Prostitution in Thailand
Prostitution is illegal in Thailand, although in practice it is tolerated and partly regulated. Prostitution is practised openly throughout the country. Local officials with commercial interests in prostitution often protect the practice. The precise number of prostitutes is difficult to assess; estimates vary widely and are subject to national and international controversy. Since the Vietnam War, Thailand has gained international notoriety among travellers from many countries as a sex tourism destination. Sex with a prostitute under the age of 18 is prohibited.
Extent of prostitution 
Estimates of the number of prostitutes vary widely and are subject to controversy. A 1974 study put the number of prostitutes at 500,000 to 700,000. A 2004 estimate by Dr. Nitet Tinnakul from Chulalongkorn University gives a total of 2.8 million sex workers, including 2 million women, 20,000 adult males and 800,000 minors under the age of 18, but the figures for women and minors were considered to be grossly inflated by most observers, and to have resulted from poor research methods. One estimate published in 2003 placed the trade at US$ 4.3 billion per year or about three percent of the Thai economy. It has been suggested for example that there may be as many as 10,000 prostitutes on Koh Samui alone, an island resort destination not usually associated with prostitution, and that at least 10% of tourist dollars may be spent on the sex trade. According to a 2001 report by the World Health Organisation: "The most reliable suggestion is that there are between 150,000 and 200,000 sex workers." A recent government survey found that there were 76,000 to 77,000 adult prostitutes in registered entertainment establishments; however, NGOs believed there were between 200,000 and 300,000 prostitutes.
Although centres such as Bangkok (Patpong, Nana Plaza, and Soi Cowboy), Pattaya, and Phuket (Patong) are often identified as primary tourist "prostitution" areas, with Hat Yai and other Malaysian border cities catering to Malaysians, prostitution takes place in nearly every major city and province in the country.
Chiang Mai and Koh Samui (Chaweng and Lamai) are also major centers. In Bangkok, the so-called Ratchadaphisek entertainment district, running along Ratchadaphisek Road near the Huai Khwang intersection, features several large entertainment venues which include sexual massage. Even karaoke style bars in small provincial towns have their own versions, with women, in addition to singing traditional Thai music, sometimes engaging in prostitution.
Foreign prostitutes 
In 1996, there are at least 5,000 Russian prostitutes operating in Thailand alone, many of whom arrive through networks controlled by Russian gangs.
The largest numbers of foreign prostitutes to Thailand are from Burma's ethnic minority.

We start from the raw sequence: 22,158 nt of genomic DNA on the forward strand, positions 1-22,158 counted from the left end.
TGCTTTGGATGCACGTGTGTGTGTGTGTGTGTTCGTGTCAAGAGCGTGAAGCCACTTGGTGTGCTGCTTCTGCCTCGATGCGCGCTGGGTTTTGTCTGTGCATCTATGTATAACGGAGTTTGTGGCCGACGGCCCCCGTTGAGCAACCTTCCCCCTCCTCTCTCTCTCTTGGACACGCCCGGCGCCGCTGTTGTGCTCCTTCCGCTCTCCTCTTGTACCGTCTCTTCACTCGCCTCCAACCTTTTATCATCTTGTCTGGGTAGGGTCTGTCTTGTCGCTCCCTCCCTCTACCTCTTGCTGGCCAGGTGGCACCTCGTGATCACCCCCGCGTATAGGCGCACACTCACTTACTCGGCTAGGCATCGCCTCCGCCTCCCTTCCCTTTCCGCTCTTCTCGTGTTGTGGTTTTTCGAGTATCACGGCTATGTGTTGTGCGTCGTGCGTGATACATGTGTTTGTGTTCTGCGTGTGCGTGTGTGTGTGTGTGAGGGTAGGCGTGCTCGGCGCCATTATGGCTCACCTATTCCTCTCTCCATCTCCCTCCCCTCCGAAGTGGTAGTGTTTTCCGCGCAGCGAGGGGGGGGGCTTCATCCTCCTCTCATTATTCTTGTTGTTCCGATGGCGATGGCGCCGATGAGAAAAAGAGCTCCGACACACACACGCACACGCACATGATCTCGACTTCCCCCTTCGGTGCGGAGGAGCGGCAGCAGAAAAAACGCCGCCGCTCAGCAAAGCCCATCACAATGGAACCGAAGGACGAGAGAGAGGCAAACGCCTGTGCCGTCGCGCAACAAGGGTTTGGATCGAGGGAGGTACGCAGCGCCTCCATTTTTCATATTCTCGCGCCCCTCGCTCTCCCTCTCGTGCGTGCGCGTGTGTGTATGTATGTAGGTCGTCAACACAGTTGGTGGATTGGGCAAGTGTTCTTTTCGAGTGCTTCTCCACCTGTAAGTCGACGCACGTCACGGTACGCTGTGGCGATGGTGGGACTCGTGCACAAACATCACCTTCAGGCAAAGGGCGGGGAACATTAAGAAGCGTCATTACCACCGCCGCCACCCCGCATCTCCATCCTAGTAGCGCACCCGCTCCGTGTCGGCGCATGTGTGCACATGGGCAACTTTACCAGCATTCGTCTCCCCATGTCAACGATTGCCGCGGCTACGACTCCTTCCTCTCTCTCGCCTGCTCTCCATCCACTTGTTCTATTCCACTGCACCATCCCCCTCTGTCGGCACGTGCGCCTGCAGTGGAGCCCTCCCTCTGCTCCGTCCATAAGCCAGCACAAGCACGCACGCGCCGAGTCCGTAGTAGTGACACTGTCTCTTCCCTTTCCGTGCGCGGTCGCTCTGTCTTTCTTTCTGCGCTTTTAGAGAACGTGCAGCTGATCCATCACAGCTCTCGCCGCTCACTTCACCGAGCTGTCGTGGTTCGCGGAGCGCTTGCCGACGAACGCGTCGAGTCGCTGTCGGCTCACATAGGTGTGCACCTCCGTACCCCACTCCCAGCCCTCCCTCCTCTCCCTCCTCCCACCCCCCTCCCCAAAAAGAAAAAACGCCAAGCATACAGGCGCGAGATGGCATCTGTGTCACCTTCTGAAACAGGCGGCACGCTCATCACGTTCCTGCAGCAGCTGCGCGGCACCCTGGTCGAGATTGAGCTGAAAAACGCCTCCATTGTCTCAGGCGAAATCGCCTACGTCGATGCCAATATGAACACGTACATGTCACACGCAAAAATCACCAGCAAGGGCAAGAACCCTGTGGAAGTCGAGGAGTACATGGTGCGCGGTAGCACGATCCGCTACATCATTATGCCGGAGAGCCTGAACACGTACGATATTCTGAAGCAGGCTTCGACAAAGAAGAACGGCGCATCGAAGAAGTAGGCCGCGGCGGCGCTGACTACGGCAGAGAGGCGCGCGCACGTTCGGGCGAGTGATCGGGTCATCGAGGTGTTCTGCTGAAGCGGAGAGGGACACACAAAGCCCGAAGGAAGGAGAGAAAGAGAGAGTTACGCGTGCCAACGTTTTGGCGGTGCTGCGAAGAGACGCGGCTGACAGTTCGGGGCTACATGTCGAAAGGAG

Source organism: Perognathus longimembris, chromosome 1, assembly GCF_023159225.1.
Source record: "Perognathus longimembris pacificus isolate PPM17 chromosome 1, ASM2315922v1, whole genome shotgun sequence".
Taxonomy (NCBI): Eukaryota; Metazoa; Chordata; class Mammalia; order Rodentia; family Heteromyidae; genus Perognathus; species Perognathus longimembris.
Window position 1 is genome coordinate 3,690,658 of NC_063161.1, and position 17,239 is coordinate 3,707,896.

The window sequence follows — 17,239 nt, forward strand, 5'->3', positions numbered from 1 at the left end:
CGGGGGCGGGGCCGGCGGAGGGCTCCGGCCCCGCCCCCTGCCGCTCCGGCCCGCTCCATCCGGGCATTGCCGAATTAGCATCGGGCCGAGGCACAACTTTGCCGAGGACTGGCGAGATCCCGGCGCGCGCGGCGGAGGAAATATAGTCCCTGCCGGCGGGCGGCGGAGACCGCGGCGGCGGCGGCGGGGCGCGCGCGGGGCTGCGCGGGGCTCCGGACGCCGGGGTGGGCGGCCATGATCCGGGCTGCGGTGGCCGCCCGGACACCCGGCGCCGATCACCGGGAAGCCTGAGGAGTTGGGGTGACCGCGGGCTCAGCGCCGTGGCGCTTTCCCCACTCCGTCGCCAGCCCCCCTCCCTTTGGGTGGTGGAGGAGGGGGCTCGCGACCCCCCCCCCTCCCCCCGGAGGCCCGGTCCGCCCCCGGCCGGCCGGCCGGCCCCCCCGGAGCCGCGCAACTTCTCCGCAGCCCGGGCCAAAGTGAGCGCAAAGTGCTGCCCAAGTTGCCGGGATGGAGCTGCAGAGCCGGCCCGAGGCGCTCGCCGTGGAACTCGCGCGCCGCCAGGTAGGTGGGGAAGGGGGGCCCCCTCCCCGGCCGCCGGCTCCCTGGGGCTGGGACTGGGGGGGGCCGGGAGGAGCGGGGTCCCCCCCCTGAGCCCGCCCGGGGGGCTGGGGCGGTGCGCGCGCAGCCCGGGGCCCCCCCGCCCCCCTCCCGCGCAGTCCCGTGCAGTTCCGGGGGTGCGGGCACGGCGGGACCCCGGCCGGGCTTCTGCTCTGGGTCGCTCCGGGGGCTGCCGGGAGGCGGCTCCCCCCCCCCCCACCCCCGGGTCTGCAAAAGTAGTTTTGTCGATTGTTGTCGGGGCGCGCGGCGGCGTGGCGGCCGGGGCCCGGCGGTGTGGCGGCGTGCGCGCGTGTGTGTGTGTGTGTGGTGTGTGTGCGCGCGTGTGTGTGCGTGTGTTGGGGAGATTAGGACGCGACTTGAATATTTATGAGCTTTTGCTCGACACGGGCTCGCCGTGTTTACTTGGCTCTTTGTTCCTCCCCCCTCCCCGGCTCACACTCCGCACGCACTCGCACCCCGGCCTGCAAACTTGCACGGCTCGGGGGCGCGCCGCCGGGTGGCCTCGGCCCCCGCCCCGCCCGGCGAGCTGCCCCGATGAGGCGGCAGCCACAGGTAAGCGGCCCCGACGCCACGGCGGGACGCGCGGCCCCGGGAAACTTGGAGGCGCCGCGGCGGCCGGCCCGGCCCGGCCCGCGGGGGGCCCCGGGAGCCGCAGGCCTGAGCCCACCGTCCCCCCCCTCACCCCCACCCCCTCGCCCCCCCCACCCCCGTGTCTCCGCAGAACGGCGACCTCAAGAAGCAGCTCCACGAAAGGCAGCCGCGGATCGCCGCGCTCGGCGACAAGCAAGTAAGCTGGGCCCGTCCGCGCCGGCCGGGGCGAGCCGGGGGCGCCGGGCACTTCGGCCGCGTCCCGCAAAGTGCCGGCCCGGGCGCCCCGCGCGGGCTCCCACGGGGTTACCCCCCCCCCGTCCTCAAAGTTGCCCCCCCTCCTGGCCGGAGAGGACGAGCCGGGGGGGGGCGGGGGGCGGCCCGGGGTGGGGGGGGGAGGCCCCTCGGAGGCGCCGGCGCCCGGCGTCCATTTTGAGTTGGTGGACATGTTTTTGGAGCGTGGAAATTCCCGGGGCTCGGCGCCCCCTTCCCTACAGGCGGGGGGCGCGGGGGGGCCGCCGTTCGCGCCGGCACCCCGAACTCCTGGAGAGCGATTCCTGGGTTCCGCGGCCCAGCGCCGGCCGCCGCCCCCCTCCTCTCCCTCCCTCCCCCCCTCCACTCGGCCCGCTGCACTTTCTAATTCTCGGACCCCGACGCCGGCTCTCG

- 19/11/2012 arrested two women on suspicion of human trafficking after freeing Burmese girls and a Thai woman from prostitution.
Legal situation and history 
Prostitution had been illegal in Thailand since 1960, when a law was passed under pressure from the United Nations. The government has instituted a system of monitoring sex workers in order to prevent their mistreatment and to control the spread of sexually transmitted diseases. The 1960 Law was repealed by The Prevention and Suppression of Prostitution Act, B.E. 2539 (1996).
Thailand has an ancient, continuous tradition of legal texts, generally described under the heading of Dhammasattha literature (Thai pron., tam-ma-sat), wherein prostitution is variously defined, and universally banned. The era of traditional legal texts came to an end in the early 20th century, but the significance of these earlier texts on both the writ and spirit of modern legislation cannot be overlooked.
The current legal framework prohibiting prostitution is the Prevention and Suppression of Prostitution Act, B.E. 2539 (1996). Under the act, persons who solicit sex "in an open and shameless manner" or "causing nuisance to the public" are subject to a fine of 1,000 baht, while persons mingling in a "prostitution establishment" face a jail term of up to one month and/or a fine of up to 1,000 baht. Prostitution is defined as any act done to gratify the sexual desire of another in exchange for money or any other benefit. The term prostitution establishment is not clearly defined, although it may be broadly interpreted to include any place where prostitution takes place, especially in cases involving child prostitution, which carries heavier penalties (up to six years if the prostitute is younger than 15). Otherwise, the law is not usually enforced against prostitution in private places. The act also imposes heavier penalties against owners of prostitution businesses and establishments: a jail term of three to fifteen years, higher if it involves underage or forced prostitutes.